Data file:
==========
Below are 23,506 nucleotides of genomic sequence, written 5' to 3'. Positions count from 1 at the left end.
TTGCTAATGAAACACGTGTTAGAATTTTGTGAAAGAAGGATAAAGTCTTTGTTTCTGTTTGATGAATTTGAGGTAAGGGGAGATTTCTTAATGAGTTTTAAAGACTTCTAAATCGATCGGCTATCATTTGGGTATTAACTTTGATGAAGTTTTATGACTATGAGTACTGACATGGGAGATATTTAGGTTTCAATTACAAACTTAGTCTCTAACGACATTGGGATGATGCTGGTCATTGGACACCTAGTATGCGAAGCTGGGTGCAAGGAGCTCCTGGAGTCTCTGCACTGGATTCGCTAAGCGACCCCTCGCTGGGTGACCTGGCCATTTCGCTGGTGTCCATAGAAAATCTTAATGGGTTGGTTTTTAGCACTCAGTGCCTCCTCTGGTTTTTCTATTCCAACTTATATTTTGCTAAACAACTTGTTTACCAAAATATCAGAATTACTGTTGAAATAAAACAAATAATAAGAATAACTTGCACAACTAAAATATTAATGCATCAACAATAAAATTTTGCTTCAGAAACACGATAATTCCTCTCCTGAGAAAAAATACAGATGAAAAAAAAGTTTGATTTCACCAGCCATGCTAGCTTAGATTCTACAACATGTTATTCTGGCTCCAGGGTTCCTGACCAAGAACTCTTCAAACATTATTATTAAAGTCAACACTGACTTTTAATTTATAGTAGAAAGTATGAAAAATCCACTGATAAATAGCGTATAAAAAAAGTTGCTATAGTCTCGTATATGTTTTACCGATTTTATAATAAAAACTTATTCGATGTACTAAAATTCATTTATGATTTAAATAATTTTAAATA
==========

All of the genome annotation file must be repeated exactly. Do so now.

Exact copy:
Below are 23,506 nucleotides of genomic sequence, written 5' to 3'. Positions count from 1 at the left end.
TTGCTAATGAAACACGTGTTAGAATTTTGTGAAAGAAGGATAAAGTCTTTGTTTCTGTTTGATGAATTTGAGGTAAGGGGAGATTTCTTAATGAGTTTTAAAGACTTCTAAATCGATCGGCTATCATTTGGGTATTAACTTTGATGAAGTTTTATGACTATGAGTACTGACATGGGAGATATTTAGGTTTCAATTACAAACTTAGTCTCTAACGACATTGGGATGATGCTGGTCATTGGACACCTAGTATGCGAAGCTGGGTGCAAGGAGCTCCTGGAGTCTCTGCACTGGATTCGCTAAGCGACCCCTCGCTGGGTGACCTGGCCATTTCGCTGGTGTCCATAGAAAATCTTAATGGGTTGGTTTTTAGCACTCAGTGCCTCCTCTGGTTTTTCTATTCCAACTTATATTTTGCTAAACAACTTGTTTACCAAAATATCAGAATTACTGTTGAAATAAAACAAATAATAAGAATAACTTGCACAACTAAAATATTAATGCATCAACAATAAAATTTTGCTTCAGAAACACGATAATTCCTCTCCTGAGAAAAAATACAGATGAAAAAAAAGTTTGATTTCACCAGCCATGCTAGCTTAGATTCTACAACATGTTATTCTGGCTCCAGGGTTCCTGACCAAGAACTCTTCAAACATTATTATTAAAGTCAACACTGACTTTTAATTTATAGTAGAAAGTATGAAAAATCCACTGATAAATAGCGTATAAAAAAAGTTGCTATAGTCTCGTATATGTTTTACCGATTTTATAATAAAAACTTATTCGATGTACTAAAATTCATTTATGATTTAAATAATTTTAAATA